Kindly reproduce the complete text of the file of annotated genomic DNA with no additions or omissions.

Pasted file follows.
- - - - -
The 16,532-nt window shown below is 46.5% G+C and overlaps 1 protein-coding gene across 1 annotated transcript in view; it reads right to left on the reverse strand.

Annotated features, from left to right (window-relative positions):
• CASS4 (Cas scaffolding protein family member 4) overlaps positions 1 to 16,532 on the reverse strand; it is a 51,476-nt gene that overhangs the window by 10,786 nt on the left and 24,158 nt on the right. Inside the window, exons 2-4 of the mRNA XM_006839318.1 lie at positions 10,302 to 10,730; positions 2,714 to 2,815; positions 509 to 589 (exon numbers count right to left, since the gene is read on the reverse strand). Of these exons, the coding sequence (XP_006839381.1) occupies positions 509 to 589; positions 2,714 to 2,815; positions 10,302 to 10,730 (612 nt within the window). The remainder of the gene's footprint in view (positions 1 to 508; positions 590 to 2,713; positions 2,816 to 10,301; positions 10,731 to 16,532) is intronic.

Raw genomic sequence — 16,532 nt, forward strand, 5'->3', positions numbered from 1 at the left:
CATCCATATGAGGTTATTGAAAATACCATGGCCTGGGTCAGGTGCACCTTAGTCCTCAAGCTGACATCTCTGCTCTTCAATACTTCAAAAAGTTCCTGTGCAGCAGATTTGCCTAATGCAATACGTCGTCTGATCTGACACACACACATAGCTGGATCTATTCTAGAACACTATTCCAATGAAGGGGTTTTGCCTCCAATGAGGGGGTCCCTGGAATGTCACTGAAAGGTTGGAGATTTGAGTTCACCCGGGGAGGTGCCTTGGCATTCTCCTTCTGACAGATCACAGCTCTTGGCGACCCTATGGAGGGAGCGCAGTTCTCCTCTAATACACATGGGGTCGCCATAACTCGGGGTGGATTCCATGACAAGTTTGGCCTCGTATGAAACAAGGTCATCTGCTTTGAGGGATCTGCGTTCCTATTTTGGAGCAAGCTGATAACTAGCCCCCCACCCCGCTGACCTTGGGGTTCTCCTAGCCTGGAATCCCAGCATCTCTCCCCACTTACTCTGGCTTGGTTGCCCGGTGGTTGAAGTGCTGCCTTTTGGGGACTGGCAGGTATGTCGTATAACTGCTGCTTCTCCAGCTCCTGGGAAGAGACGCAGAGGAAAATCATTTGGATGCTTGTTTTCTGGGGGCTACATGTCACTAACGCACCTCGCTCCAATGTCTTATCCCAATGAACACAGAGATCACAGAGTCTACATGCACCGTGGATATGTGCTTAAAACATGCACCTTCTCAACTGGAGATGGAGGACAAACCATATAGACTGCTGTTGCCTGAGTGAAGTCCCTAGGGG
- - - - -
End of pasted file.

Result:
The 16,532-nt window shown below is 46.5% G+C and overlaps 1 protein-coding gene across 1 annotated transcript in view; it reads right to left on the reverse strand.

Annotated features, from left to right (window-relative positions):
• CASS4 (Cas scaffolding protein family member 4) overlaps positions 1 to 16,532 on the reverse strand; it is a 51,476-nt gene that overhangs the window by 10,786 nt on the left and 24,158 nt on the right. Inside the window, exons 2-4 of the mRNA XM_006839318.1 lie at positions 10,302 to 10,730; positions 2,714 to 2,815; positions 509 to 589 (exon numbers count right to left, since the gene is read on the reverse strand). Of these exons, the coding sequence (XP_006839381.1) occupies positions 509 to 589; positions 2,714 to 2,815; positions 10,302 to 10,730 (612 nt within the window). The remainder of the gene's footprint in view (positions 1 to 508; positions 590 to 2,713; positions 2,816 to 10,301; positions 10,731 to 16,532) is intronic.

Raw genomic sequence — 16,532 nt, forward strand, 5'->3', positions numbered from 1 at the left:
CATCCATATGAGGTTATTGAAAATACCATGGCCTGGGTCAGGTGCACCTTAGTCCTCAAGCTGACATCTCTGCTCTTCAATACTTCAAAAAGTTCCTGTGCAGCAGATTTGCCTAATGCAATACGTCGTCTGATCTGACACACACACATAGCTGGATCTATTCTAGAACACTATTCCAATGAAGGGGTTTTGCCTCCAATGAGGGGGTCCCTGGAATGTCACTGAAAGGTTGGAGATTTGAGTTCACCCGGGGAGGTGCCTTGGCATTCTCCTTCTGACAGATCACAGCTCTTGGCGACCCTATGGAGGGAGCGCAGTTCTCCTCTAATACACATGGGGTCGCCATAACTCGGGGTGGATTCCATGACAAGTTTGGCCTCGTATGAAACAAGGTCATCTGCTTTGAGGGATCTGCGTTCCTATTTTGGAGCAAGCTGATAACTAGCCCCCCACCCCGCTGACCTTGGGGTTCTCCTAGCCTGGAATCCCAGCATCTCTCCCCACTTACTCTGGCTTGGTTGCCCGGTGGTTGAAGTGCTGCCTTTTGGGGACTGGCAGGTATGTCGTATAACTGCTGCTTCTCCAGCTCCTGGGAAGAGACGCAGAGGAAAATCATTTGGATGCTTGTTTTCTGGGGGCTACATGTCACTAACGCACCTCGCTCCAATGTCTTATCCCAATGAACACAGAGATCACAGAGTCTACATGCACCGTGGATATGTGCTTAAAACATGCACCTTCTCAACTGGAGATGGAGGACAAACCATATAGACTGCTGTTGCCTGAGTGAAGTCCCTAGGGG